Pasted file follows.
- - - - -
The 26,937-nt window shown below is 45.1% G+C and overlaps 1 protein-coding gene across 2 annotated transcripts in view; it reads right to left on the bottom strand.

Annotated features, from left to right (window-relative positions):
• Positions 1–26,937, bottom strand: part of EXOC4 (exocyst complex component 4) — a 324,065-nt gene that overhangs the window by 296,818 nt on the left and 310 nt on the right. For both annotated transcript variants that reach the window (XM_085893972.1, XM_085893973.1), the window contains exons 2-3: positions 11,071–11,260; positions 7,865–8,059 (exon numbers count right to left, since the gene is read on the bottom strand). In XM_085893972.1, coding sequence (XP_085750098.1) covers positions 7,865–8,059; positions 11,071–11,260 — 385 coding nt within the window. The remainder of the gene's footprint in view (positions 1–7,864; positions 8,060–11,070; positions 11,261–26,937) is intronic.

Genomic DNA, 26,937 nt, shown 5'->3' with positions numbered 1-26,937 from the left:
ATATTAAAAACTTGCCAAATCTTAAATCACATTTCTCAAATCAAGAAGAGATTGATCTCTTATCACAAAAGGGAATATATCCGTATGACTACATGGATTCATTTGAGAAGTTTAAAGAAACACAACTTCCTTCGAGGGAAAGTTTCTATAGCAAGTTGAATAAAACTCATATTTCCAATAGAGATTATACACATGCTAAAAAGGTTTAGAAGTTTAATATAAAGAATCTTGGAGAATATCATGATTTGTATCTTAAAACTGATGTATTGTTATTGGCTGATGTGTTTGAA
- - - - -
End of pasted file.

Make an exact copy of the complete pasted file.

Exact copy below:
The 26,937-nt window shown below is 45.1% G+C and overlaps 1 protein-coding gene across 2 annotated transcripts in view; it reads right to left on the bottom strand.

Annotated features, from left to right (window-relative positions):
• Positions 1–26,937, bottom strand: part of EXOC4 (exocyst complex component 4) — a 324,065-nt gene that overhangs the window by 296,818 nt on the left and 310 nt on the right. For both annotated transcript variants that reach the window (XM_085893972.1, XM_085893973.1), the window contains exons 2-3: positions 11,071–11,260; positions 7,865–8,059 (exon numbers count right to left, since the gene is read on the bottom strand). In XM_085893972.1, coding sequence (XP_085750098.1) covers positions 7,865–8,059; positions 11,071–11,260 — 385 coding nt within the window. The remainder of the gene's footprint in view (positions 1–7,864; positions 8,060–11,070; positions 11,261–26,937) is intronic.

Genomic DNA, 26,937 nt, shown 5'->3' with positions numbered 1-26,937 from the left:
ATATTAAAAACTTGCCAAATCTTAAATCACATTTCTCAAATCAAGAAGAGATTGATCTCTTATCACAAAAGGGAATATATCCGTATGACTACATGGATTCATTTGAGAAGTTTAAAGAAACACAACTTCCTTCGAGGGAAAGTTTCTATAGCAAGTTGAATAAAACTCATATTTCCAATAGAGATTATACACATGCTAAAAAGGTTTAGAAGTTTAATATAAAGAATCTTGGAGAATATCATGATTTGTATCTTAAAACTGATGTATTGTTATTGGCTGATGTGTTTGAA